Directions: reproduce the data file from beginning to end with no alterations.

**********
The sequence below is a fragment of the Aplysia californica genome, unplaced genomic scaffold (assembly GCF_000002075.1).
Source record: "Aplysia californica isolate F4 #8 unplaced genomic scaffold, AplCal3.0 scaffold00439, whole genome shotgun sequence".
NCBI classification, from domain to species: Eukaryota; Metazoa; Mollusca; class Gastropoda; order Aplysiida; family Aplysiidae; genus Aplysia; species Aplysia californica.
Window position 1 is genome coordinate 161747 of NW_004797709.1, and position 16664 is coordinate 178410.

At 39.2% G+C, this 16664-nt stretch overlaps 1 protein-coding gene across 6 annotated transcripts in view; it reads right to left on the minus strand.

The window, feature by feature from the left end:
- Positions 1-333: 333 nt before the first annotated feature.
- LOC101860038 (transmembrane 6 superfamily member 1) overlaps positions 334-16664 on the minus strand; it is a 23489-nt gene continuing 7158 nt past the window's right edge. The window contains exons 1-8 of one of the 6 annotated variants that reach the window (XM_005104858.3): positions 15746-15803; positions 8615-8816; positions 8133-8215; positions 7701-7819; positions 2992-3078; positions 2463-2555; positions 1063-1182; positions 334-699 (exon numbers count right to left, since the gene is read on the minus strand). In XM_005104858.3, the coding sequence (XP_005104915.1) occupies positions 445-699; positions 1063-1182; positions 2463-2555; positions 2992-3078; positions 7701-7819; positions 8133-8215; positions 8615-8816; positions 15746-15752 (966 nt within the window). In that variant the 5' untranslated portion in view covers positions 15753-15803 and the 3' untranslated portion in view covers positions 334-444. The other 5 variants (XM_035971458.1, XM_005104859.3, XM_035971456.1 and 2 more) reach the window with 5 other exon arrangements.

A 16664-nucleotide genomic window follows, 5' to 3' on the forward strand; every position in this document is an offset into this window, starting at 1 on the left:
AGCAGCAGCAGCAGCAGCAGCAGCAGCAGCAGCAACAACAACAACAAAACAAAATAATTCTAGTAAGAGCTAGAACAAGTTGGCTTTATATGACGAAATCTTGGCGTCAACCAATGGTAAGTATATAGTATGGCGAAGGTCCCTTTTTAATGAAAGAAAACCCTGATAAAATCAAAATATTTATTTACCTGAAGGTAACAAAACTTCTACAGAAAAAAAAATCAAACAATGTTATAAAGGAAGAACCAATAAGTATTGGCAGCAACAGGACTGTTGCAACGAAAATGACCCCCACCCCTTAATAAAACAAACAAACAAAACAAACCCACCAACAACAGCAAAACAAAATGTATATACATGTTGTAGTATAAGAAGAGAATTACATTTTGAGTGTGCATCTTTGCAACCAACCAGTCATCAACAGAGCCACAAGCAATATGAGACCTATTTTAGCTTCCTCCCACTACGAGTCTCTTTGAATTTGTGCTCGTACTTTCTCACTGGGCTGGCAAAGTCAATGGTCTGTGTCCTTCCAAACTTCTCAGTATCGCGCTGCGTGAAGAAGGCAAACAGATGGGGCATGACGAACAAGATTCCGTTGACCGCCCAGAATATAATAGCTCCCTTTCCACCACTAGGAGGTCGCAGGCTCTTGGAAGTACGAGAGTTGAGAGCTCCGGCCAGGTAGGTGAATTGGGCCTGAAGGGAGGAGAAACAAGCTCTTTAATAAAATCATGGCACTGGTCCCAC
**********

The sequence below is a fragment of the Aplysia californica genome, unplaced genomic scaffold (assembly GCF_000002075.1).
Source record: "Aplysia californica isolate F4 #8 unplaced genomic scaffold, AplCal3.0 scaffold00439, whole genome shotgun sequence".
NCBI classification, from domain to species: Eukaryota; Metazoa; Mollusca; class Gastropoda; order Aplysiida; family Aplysiidae; genus Aplysia; species Aplysia californica.
Window position 1 is genome coordinate 161747 of NW_004797709.1, and position 16664 is coordinate 178410.

At 39.2% G+C, this 16664-nt stretch overlaps 1 protein-coding gene across 6 annotated transcripts in view; it reads right to left on the minus strand.

The window, feature by feature from the left end:
- Positions 1-333: 333 nt before the first annotated feature.
- LOC101860038 (transmembrane 6 superfamily member 1) overlaps positions 334-16664 on the minus strand; it is a 23489-nt gene continuing 7158 nt past the window's right edge. The window contains exons 1-8 of one of the 6 annotated variants that reach the window (XM_005104858.3): positions 15746-15803; positions 8615-8816; positions 8133-8215; positions 7701-7819; positions 2992-3078; positions 2463-2555; positions 1063-1182; positions 334-699 (exon numbers count right to left, since the gene is read on the minus strand). In XM_005104858.3, the coding sequence (XP_005104915.1) occupies positions 445-699; positions 1063-1182; positions 2463-2555; positions 2992-3078; positions 7701-7819; positions 8133-8215; positions 8615-8816; positions 15746-15752 (966 nt within the window). In that variant the 5' untranslated portion in view covers positions 15753-15803 and the 3' untranslated portion in view covers positions 334-444. The other 5 variants (XM_035971458.1, XM_005104859.3, XM_035971456.1 and 2 more) reach the window with 5 other exon arrangements.

A 16664-nucleotide genomic window follows, 5' to 3' on the forward strand; every position in this document is an offset into this window, starting at 1 on the left:
AGCAGCAGCAGCAGCAGCAGCAGCAGCAGCAGCAACAACAACAACAAAACAAAATAATTCTAGTAAGAGCTAGAACAAGTTGGCTTTATATGACGAAATCTTGGCGTCAACCAATGGTAAGTATATAGTATGGCGAAGGTCCCTTTTTAATGAAAGAAAACCCTGATAAAATCAAAATATTTATTTACCTGAAGGTAACAAAACTTCTACAGAAAAAAAAATCAAACAATGTTATAAAGGAAGAACCAATAAGTATTGGCAGCAACAGGACTGTTGCAACGAAAATGACCCCCACCCCTTAATAAAACAAACAAACAAAACAAACCCACCAACAACAGCAAAACAAAATGTATATACATGTTGTAGTATAAGAAGAGAATTACATTTTGAGTGTGCATCTTTGCAACCAACCAGTCATCAACAGAGCCACAAGCAATATGAGACCTATTTTAGCTTCCTCCCACTACGAGTCTCTTTGAATTTGTGCTCGTACTTTCTCACTGGGCTGGCAAAGTCAATGGTCTGTGTCCTTCCAAACTTCTCAGTATCGCGCTGCGTGAAGAAGGCAAACAGATGGGGCATGACGAACAAGATTCCGTTGACCGCCCAGAATATAATAGCTCCCTTTCCACCACTAGGAGGTCGCAGGCTCTTGGAAGTACGAGAGTTGAGAGCTCCGGCCAGGTAGGTGAATTGGGCCTGAAGGGAGGAGAAACAAGCTCTTTAATAAAATCATGGCACTGGTCCCAC